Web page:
How Can I Afford to Retire?
Saving for retirement can seem overwhelming—even downright scary—because of all its uncertainties. How much will I need? When will I retire? How long must my savings last? None of us has a crystal ball. But you can—and should—make some educated guesses in order to come up with a savings goal and then a plan for meeting it. Here are a few steps you can take.
To help you estimate how much you’ll need to save for retirement, find an online calculator you’re comfortable using. (Just Google the words, “retirement planning calculator.”) Tip: Choose one from an independent entity rather than a company that manages 401(k)s and IRAs in order get a more objective estimate. For example, the average 40-year-old making $40,000 a year who’s planning to retire at age 67 will need to save between $400,000 and $1,000,000 for retirement. Why such a wide range? That’s where those educated guesses come into play. You have to make some assumptions about when you’ll retire, how much your annual pay raises might be—even how long you’ll live. The good news is, because the calculators are interactive, you can change these assumptions and immediately see the effect on how much you’ll need to save.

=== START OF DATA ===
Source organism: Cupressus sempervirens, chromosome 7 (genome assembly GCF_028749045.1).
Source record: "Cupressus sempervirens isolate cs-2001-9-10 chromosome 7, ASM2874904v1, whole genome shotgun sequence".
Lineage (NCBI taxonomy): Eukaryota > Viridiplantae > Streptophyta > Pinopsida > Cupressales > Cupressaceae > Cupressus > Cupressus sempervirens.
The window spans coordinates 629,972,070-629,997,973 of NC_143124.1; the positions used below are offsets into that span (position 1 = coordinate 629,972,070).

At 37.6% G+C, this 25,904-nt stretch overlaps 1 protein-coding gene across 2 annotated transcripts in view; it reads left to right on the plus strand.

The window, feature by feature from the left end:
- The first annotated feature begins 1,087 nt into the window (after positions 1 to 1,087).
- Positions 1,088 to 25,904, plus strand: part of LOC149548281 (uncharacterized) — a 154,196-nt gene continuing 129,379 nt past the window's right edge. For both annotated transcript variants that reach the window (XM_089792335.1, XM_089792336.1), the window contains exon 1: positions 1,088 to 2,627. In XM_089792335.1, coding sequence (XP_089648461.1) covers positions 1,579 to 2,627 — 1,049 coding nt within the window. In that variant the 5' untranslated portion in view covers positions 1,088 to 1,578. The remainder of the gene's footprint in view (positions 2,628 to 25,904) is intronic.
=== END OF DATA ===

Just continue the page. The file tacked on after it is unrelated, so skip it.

Once you have a number in mind—even if it’s an intimidating one—start saving toward it right away and stick with it. Waiting will only hurt your chances of meeting your savings goal, partly because with every passing year, you lose some of the power of compounding—that is, earning interest on your interest. The chart below shows how putting even a small amount away each week can make a big difference over the long haul.
|Save This Much Each Week:
||Have This Much* After:
||Have This Much* After:
||Have This Much* After:|
*Hypothetical example assumes weekly deposits in an IRA averaging a 4.00% interest rate, compounded daily (4.08% annual percentage yield). Your interest rate and APY may differ.
Fortunately, there are often tax advantages and other incentives to save for retirement.
Look To Your Employer
If your company offers a 401(k) or 403(b), participate in it! The money usually can be contributed pre-tax —meaning you don’t pay taxes on it until you withdraw it. And many employers “match” a percentage of what you save, essentially providing you with “free money.”
Open an IRA
Often times, IRA contributions can be tax-deductible (check with your tax advisor). And opening one at Millbury Savings couldn’t be easier!
No matter where you are on the road to retirement, don’t wait any longer to begin saving for it.